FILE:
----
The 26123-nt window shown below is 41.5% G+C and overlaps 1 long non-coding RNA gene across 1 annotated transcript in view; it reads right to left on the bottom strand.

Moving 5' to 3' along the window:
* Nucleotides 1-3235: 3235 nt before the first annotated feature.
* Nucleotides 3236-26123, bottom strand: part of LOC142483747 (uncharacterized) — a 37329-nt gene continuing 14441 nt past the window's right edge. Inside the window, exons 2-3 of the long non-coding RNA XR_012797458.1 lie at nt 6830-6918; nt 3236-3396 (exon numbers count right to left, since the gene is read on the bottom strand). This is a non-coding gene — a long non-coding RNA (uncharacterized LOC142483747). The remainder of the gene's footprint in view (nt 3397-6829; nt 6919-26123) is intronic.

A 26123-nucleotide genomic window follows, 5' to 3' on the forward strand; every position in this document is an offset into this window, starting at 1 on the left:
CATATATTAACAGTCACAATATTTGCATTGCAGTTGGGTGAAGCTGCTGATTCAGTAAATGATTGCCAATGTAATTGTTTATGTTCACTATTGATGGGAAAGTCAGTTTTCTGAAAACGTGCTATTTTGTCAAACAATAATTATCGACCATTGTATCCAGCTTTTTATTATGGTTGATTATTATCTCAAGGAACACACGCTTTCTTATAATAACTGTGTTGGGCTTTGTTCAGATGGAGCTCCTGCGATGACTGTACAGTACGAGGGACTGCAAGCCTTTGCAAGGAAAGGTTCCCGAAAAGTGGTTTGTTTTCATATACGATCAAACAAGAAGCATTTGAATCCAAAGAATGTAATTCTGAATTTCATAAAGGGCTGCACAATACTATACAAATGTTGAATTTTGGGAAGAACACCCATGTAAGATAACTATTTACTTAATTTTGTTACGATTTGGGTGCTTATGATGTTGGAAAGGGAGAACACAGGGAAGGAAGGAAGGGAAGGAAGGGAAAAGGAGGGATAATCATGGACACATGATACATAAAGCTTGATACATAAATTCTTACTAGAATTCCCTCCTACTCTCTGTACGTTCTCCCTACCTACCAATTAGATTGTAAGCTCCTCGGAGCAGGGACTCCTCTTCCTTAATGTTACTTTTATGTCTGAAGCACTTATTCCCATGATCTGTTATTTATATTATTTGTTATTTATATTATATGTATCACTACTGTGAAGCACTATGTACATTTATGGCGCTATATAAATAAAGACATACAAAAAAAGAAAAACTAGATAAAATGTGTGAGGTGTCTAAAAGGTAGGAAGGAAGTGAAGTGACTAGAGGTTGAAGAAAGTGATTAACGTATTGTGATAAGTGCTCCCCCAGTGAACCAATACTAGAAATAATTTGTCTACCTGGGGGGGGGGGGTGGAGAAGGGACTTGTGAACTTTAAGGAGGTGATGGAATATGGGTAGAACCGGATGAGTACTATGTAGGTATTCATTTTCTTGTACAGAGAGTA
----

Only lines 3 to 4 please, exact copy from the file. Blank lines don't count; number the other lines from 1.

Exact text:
* Nucleotides 1-3235: 3235 nt before the first annotated feature.
* Nucleotides 3236-26123, bottom strand: part of LOC142483747 (uncharacterized) — a 37329-nt gene continuing 14441 nt past the window's right edge. Inside the window, exons 2-3 of the long non-coding RNA XR_012797458.1 lie at nt 6830-6918; nt 3236-3396 (exon numbers count right to left, since the gene is read on the bottom strand). This is a non-coding gene — a long non-coding RNA (uncharacterized LOC142483747). The remainder of the gene's footprint in view (nt 3397-6829; nt 6919-26123) is intronic.